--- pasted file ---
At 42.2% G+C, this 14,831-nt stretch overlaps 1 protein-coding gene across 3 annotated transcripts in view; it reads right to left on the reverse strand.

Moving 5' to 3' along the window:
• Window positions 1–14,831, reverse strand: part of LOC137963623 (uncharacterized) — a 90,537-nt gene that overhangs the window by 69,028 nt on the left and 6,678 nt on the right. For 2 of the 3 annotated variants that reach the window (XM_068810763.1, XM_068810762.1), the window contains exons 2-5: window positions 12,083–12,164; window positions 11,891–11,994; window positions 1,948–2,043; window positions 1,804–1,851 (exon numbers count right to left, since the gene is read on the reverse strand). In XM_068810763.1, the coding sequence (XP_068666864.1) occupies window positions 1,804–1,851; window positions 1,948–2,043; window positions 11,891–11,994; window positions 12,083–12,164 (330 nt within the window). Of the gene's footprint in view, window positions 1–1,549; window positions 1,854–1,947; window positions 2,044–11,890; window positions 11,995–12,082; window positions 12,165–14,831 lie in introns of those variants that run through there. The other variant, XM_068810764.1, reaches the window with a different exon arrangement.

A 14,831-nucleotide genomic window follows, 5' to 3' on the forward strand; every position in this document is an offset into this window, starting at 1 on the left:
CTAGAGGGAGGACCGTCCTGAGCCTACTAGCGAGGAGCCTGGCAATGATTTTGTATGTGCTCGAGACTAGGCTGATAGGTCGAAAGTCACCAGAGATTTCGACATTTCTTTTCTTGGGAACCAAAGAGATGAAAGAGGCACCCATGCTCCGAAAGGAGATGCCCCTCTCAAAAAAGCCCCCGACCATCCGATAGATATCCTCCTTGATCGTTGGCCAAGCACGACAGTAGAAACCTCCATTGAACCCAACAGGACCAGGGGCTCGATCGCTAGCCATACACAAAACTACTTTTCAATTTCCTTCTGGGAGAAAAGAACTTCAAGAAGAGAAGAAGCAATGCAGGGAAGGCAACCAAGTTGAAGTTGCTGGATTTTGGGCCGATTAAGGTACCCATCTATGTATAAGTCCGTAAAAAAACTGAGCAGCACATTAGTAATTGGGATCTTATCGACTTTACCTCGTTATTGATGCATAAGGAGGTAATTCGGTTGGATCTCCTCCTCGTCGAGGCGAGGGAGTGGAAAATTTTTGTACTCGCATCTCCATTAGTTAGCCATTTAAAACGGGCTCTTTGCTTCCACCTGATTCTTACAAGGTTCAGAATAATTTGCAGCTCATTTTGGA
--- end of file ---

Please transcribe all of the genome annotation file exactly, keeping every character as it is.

At 42.2% G+C, this 14,831-nt stretch overlaps 1 protein-coding gene across 3 annotated transcripts in view; it reads right to left on the reverse strand.

Moving 5' to 3' along the window:
• Window positions 1–14,831, reverse strand: part of LOC137963623 (uncharacterized) — a 90,537-nt gene that overhangs the window by 69,028 nt on the left and 6,678 nt on the right. For 2 of the 3 annotated variants that reach the window (XM_068810763.1, XM_068810762.1), the window contains exons 2-5: window positions 12,083–12,164; window positions 11,891–11,994; window positions 1,948–2,043; window positions 1,804–1,851 (exon numbers count right to left, since the gene is read on the reverse strand). In XM_068810763.1, the coding sequence (XP_068666864.1) occupies window positions 1,804–1,851; window positions 1,948–2,043; window positions 11,891–11,994; window positions 12,083–12,164 (330 nt within the window). Of the gene's footprint in view, window positions 1–1,549; window positions 1,854–1,947; window positions 2,044–11,890; window positions 11,995–12,082; window positions 12,165–14,831 lie in introns of those variants that run through there. The other variant, XM_068810764.1, reaches the window with a different exon arrangement.

A 14,831-nucleotide genomic window follows, 5' to 3' on the forward strand; every position in this document is an offset into this window, starting at 1 on the left:
CTAGAGGGAGGACCGTCCTGAGCCTACTAGCGAGGAGCCTGGCAATGATTTTGTATGTGCTCGAGACTAGGCTGATAGGTCGAAAGTCACCAGAGATTTCGACATTTCTTTTCTTGGGAACCAAAGAGATGAAAGAGGCACCCATGCTCCGAAAGGAGATGCCCCTCTCAAAAAAGCCCCCGACCATCCGATAGATATCCTCCTTGATCGTTGGCCAAGCACGACAGTAGAAACCTCCATTGAACCCAACAGGACCAGGGGCTCGATCGCTAGCCATACACAAAACTACTTTTCAATTTCCTTCTGGGAGAAAAGAACTTCAAGAAGAGAAGAAGCAATGCAGGGAAGGCAACCAAGTTGAAGTTGCTGGATTTTGGGCCGATTAAGGTACCCATCTATGTATAAGTCCGTAAAAAAACTGAGCAGCACATTAGTAATTGGGATCTTATCGACTTTACCTCGTTATTGATGCATAAGGAGGTAATTCGGTTGGATCTCCTCCTCGTCGAGGCGAGGGAGTGGAAAATTTTTGTACTCGCATCTCCATTAGTTAGCCATTTAAAACGGGCTCTTTGCTTCCACCTGATTCTTACAAGGTTCAGAATAATTTGCAGCTCATTTTGGA